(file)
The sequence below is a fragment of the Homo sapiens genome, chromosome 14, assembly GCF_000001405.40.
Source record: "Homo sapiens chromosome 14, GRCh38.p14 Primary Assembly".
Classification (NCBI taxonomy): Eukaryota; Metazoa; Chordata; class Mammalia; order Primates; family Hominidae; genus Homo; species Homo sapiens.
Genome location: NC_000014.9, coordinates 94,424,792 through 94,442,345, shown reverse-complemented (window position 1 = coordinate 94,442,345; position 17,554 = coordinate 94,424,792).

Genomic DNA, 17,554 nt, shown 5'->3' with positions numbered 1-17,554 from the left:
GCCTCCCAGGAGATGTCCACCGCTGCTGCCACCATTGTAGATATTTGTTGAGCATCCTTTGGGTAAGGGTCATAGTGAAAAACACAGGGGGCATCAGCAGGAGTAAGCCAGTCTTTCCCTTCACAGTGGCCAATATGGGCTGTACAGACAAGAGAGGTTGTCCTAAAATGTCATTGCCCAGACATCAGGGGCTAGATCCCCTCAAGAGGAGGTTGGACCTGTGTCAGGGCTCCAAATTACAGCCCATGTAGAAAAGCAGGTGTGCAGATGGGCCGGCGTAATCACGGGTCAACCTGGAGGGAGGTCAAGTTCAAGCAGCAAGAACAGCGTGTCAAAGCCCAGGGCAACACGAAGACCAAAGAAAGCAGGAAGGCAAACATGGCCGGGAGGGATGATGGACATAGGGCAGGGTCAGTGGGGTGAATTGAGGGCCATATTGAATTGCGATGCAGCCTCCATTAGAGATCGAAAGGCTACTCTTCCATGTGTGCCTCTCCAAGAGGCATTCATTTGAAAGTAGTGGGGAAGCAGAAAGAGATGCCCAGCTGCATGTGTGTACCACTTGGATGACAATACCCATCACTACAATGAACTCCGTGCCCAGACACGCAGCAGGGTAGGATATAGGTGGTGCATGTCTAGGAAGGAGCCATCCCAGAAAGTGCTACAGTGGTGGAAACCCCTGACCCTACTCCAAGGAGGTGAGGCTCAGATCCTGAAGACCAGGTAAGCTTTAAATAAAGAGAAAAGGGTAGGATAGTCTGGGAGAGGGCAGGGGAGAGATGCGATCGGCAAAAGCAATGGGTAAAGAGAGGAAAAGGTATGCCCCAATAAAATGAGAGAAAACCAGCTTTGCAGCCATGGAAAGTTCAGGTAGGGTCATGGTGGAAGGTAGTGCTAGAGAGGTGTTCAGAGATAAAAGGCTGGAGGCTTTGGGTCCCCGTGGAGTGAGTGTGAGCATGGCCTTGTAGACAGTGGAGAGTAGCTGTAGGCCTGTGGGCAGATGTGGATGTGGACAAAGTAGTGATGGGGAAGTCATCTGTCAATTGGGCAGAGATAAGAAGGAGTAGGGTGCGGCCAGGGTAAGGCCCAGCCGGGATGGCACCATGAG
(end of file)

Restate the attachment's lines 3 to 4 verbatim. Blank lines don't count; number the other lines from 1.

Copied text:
Classification (NCBI taxonomy): Eukaryota; Metazoa; Chordata; class Mammalia; order Primates; family Hominidae; genus Homo; species Homo sapiens.
Genome location: NC_000014.9, coordinates 94,424,792 through 94,442,345, shown reverse-complemented (window position 1 = coordinate 94,442,345; position 17,554 = coordinate 94,424,792).